Alice in Wonderland – Project Arts Centre – Review by Frank L.
Blue Raincoat Theatre Company – Alice in Wonderland
Dates: 04 Mar – 16 Mar – Show Time: 7.30pm
Alice in Wonderland by Lewis Carroll adapted by Jocelyn Clarke
Blue Raincoat Theatre, founded in 1991 by Niall Henry and Malcolm Hamilton, is based in Sligo. In the intervening years they have produced a series of innovative productions which have toured throughout Ireland. In that fine tradition, Blue Raincoat brought Shackleton to Dublin most recently last year. They now bring a new production of Alice in Wonderland, which utilises Jocelyn Clarke’s 1999 script, to the Project Arts Centre in Dublin.
The eponymous Alice appears in two guises, namely as an Older Alice (Hilary Bowen-Walsh) and as a Younger Alice (Miriam Needham). The White Rabbit/Cheshire Cat, Mad Hattter, March Hare/ Queen of Hearts and Caterpillar/Duchess are played respectively by John Carty, Brian Devaney, Sean Elliott and Sandra O’Malley who are a group of of actors who have performed many times together under the Blue Raincoat banner. They are a finely honed ensemble. Older Alice tells the details of the story while Younger Alice performs what is being described. We are back in that fantastical world of what happens to Alice when she follows the White Rabbit down the most famous of rabbit holes.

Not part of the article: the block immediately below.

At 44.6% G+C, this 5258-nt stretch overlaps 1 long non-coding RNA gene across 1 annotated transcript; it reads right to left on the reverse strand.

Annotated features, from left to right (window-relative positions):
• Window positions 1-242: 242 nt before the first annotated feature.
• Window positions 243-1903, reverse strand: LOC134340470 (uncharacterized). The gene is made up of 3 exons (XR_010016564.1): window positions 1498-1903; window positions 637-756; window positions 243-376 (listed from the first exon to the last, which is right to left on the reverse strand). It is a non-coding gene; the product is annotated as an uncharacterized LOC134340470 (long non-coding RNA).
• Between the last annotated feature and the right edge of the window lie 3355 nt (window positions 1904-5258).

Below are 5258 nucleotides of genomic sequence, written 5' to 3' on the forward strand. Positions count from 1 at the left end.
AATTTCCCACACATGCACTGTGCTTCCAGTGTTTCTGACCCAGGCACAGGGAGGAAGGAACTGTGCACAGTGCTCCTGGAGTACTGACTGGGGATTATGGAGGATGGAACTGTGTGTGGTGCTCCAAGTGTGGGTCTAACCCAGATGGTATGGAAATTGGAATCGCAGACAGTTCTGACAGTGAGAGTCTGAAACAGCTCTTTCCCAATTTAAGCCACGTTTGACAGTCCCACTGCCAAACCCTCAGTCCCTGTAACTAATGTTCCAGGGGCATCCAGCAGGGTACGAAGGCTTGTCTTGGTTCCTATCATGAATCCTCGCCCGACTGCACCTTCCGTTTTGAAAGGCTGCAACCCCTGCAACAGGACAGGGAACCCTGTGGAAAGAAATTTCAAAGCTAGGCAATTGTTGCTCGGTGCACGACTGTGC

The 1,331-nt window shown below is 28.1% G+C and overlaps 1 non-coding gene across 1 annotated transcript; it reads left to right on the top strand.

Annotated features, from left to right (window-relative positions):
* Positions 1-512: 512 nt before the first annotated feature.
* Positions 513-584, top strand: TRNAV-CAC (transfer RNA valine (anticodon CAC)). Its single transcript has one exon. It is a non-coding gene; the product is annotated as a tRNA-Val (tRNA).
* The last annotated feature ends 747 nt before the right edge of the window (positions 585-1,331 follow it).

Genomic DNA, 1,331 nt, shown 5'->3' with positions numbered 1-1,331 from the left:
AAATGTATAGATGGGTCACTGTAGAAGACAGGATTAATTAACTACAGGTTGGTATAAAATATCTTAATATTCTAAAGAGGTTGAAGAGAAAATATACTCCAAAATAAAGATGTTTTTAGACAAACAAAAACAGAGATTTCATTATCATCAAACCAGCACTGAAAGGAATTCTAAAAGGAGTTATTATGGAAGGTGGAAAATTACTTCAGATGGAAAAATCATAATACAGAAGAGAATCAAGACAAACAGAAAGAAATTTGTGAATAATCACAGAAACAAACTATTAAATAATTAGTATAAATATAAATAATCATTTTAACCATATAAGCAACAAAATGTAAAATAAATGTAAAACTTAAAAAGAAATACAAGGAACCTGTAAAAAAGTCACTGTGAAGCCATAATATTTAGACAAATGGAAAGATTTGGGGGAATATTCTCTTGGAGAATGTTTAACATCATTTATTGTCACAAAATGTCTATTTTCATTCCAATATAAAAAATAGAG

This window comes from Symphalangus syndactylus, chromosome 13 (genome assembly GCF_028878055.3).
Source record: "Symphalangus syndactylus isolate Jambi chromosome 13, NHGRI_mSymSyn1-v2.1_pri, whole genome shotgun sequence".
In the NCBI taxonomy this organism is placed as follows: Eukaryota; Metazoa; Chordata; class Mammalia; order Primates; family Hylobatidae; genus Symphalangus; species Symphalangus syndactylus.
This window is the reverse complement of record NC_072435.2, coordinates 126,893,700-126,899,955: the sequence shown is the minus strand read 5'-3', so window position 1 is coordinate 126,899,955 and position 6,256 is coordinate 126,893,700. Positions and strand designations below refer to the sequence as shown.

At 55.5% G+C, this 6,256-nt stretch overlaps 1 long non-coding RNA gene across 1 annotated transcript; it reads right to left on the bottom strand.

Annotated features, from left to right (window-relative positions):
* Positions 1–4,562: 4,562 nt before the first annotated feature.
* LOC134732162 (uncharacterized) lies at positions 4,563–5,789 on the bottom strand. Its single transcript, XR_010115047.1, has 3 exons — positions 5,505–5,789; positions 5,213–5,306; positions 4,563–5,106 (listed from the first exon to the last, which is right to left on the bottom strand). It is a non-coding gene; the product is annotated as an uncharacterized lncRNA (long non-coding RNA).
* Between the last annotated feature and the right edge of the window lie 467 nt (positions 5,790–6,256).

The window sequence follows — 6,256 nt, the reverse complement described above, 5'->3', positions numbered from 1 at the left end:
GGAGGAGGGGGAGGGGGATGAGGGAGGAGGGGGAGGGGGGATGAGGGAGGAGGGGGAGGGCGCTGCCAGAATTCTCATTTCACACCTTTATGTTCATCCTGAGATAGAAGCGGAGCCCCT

The set design of Paul McDonnell delightfully plays with scale, as there is a series of different sized three-legged tables which indicate whether Younger Alice is getting smaller or taller while a small wooden frame of a house indicates that Younger Alice has become huge because, in order to fit into it, she has to stick her leg up the chimney. These transformations occur effortlessly as this troupe of actors perform minor but vitally important tasks such as Carty, Devaney and Elliott unobtrusively holding a leg each of the biggest three-legged table.
Bowen-Walsh has auburn coloured long hair which coupled with her simple dress makes her look like a pre-Raphaelite innocent from the nineteenth century. She has a poise and remoteness about her which gives her a sense of coming from another world. Needham is all go and buzz as if she was just wound up. Her skill is apparent early on, as she frenetically tries to unlock the doors to the room in which she is trapped but to no avail. Her fears and frustrations are palpable. At the other end of the emotional scale, O’Malley’s Caterpillar and Duchess are more measured and remote. There are many terrific scenes not least the Mad Hatter’s Tea Party.
Suitably for life in a rabbit hole, the lighting remains subtly and suitably dim thanks to the skills of Barry McKinney, so much so that at the very beginning the actors’ presence is almost impossible to perceive on the stage.
For the hour plus that the play lasts the audience is transported anew into the world of Lewis Carroll’s classic rabbit hole. Ireland is fortunate to have the Sligo-based Blue Raincoat Theatre Company so consistently producing theatre of this quality. This is theatre which challenges and enchants. It transports. Do not miss it..